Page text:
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Have you ever worried about what might happen to all the hard work and time you’ve put into crafting your WordPress blog? If you have then you’ve probably set up a service so you could restore WordPress from backup. Or at least considered it.
But the real kicker is this. Do you know how to restore from those backups? Or do they just sit on your cloud storage and you don’t know what you should do with them when you need them?
WordPress Backups Are An Afterthought
Well, the answer is probably the latter. Unless you’ve had to restore WordPress from backup previously.
For many people, a backup is something they know they need but often postpone it until it’s too late. The rest of us who do use backups, often just set it and forget it.
A Planned Backup & Restore Method Will Save You From Tears
But that’s ok because today we are going to fix that! So that if your blog breaks, or goes poof. You have a backup that you know you can use to get everything reset. (Dependant on when you last run your backup of course!)
Which, will hopefully alleviate some panic. But most likely not all of it. Because hey – we all put a lot of time, effort and care into our blogs. So it’s difficult not to have that heart sinking feeling when things go terribly wrong.
Let’s dive in and learn how to restore WordPress from backup. I’ll walk you through the whole process. So you can fix problems asap and get back to doing what you do best!
Before You Can Restore You Need To Have A Backup Setup
Make sure you check your backup schedule by going to Settings > UpdraftPlus > Settings
You want at minimum, daily backups but the more often the better (maximum frequency supported is 4hours). Backups for Individual Obligation are at around 180MB with all supported file types. You can get 15GB of free Google Drive space with a Gmail account.
Based on these numbers you could estimate that doing backups every 12hours would last for a little over 1 month. All of which would be free. Who doesn’t like the sound of that?
Bonus Tip: If you store photos, images, or videos on your Google Drive or Dropbox. You can free up precious space by moving them to Google Photos. Which has free unlimited space when you use the High quality over Original size setting for uploads. It supports JPG, GIF, WEBP, TIFF or RAW file types.
Choose The Files You Want To Backup
Depending on your UpdraftPlus settings, your backups might consist of several files.
The important way to distinguish them is through the date and the word at the end of the filename. Here are the files that are stored as part of the backup.
- db.gz – A backup of your database.
- others.zip – The core WordPress files, such as .htaccess
- plugins.zip – Plugin files for both inactive and active versions.
- themes.zip – Framework, theme, and child theme files, whether active or not.
- uploads.zip – Media library files.
Enable Email Notifications To Ensure Backups Complete Successfully
This is also under UpdraftPlus’ settings. Just tick the box and every time a backup runs an email will be sent. Which will give you a report on whether it ran successfully or not.
Once you’re happy with your backup settings and you know everything is working correctly. It’s time to look at how we can use these backups.
Using UpdraftPlus To Restore WordPress From Backup In The Admin Dashboard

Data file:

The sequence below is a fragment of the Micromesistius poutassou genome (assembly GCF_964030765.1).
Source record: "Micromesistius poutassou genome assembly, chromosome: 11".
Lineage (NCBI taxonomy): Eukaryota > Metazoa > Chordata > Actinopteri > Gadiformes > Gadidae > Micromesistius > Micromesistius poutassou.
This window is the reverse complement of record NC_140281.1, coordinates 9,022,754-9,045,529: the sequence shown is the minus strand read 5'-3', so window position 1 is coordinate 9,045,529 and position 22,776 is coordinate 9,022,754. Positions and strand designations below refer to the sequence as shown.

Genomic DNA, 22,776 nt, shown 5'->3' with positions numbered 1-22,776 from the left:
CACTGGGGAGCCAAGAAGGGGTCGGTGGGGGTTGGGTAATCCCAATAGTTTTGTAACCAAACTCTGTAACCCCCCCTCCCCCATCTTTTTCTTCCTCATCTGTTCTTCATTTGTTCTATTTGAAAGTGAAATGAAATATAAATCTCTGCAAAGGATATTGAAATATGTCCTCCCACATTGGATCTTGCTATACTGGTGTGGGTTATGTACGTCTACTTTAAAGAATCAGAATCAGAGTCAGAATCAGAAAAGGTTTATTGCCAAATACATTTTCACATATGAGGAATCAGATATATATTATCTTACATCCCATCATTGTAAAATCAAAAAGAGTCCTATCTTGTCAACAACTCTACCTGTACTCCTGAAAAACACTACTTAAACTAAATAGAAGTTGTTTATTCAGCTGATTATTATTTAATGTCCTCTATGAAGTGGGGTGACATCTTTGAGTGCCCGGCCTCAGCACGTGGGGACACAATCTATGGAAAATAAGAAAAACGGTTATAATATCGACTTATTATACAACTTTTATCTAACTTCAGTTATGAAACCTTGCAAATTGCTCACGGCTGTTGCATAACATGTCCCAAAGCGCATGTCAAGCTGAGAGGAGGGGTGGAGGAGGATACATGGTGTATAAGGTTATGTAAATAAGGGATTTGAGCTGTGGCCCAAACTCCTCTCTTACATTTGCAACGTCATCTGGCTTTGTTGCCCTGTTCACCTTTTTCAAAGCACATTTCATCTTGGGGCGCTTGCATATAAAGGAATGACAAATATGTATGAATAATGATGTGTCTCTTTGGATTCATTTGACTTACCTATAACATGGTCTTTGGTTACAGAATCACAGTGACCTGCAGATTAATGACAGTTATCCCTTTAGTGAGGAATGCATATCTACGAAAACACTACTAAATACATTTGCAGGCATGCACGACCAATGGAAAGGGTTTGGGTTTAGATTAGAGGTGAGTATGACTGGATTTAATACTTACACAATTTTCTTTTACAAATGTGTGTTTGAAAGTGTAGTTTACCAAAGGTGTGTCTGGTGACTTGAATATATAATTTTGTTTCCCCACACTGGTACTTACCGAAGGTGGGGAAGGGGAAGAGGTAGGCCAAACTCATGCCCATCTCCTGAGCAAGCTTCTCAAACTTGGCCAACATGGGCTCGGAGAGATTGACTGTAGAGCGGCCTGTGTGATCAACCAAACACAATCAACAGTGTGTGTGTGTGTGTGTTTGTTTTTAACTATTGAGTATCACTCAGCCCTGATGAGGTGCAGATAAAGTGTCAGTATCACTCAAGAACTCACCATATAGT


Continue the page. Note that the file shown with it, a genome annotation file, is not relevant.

If something goes wrong and you need to restore WordPress from backup. You can easily do this within the WordPress dashboard.
Simply go to the left-hand menu and click Settings > UpdraftPlus Backups.
You should get a page like this:
A list of available backups will appear.
Decide which backup you’d like use to restore WordPress from backup. You can use the date and time information provided to identify the most recent backup.
Click the Restore button to the right of your chosen backup. It will prompt you to select which components of the backup you would like restored.
Unless you have a specific portion of WordPress you would like restored only. Then leave all the options ticked. Note: The more you select the longer the restore will take overall.
Once ready, click Restore again.
The restore will begin and will look like this:
Once the files have been processed you’ll be prompted again to click the Restore button.
Only click Restore if you are sure you want to continue. You will not be able to cancel or close the browser until it completes without causing issues otherwise.
Once complete the window will close and a results log will show. If you scroll to the bottom it should show a message Restore successful! The time it takes to process will depend on your website’s overall size – for me, it takes about 5mins.
If for any reason you don’t get a Restore successful message. Then you may wish to use the link at the top of the results screen to download a log of the restoration. You can then send this in a support request to UpdraftPlus. Sadly this is only for paid customers.
Final Checks & Deleting Old Files
Load up your website to check that any changes you restored are there. You want to carefully ensure everything is working as expected.
If everything checks out, navigate back to Settings > UpdraftPlus Backups. At the top of the screen, there will be another message about old directories.
Click on Delete Old Directories this will start the process and once complete will give you a summary like this:
Options To Restore WordPress From Backup When You Find Yourself Locked Out Of Dashboard
The WordPress dashboard and UpdraftPlus make restoring from a backup simple.
But you may be thinking – What happens if you cannot restore WordPress from backup using the WordPress dashboard?
This can definitely happen. The WordPress dashboard is much easier to break than you might think! Especially if you like to edit your blog’s code.
Just messing something up in places like your core theme files, trying to switch from HTTP to HTTPS. Or editing your functions.php and sometimes just applying updates, can break WordPress.
Because UpdraftPlus creates segmented backups. You can’t just download your backup, extract it back to your server. And hope everything is fine.
All the different folders are zipped into dozens of files, within files. Even if you have an excellent understanding of the folders that make up WordPress. And are quite savvy with the FTPs. Chances are something will go wrong.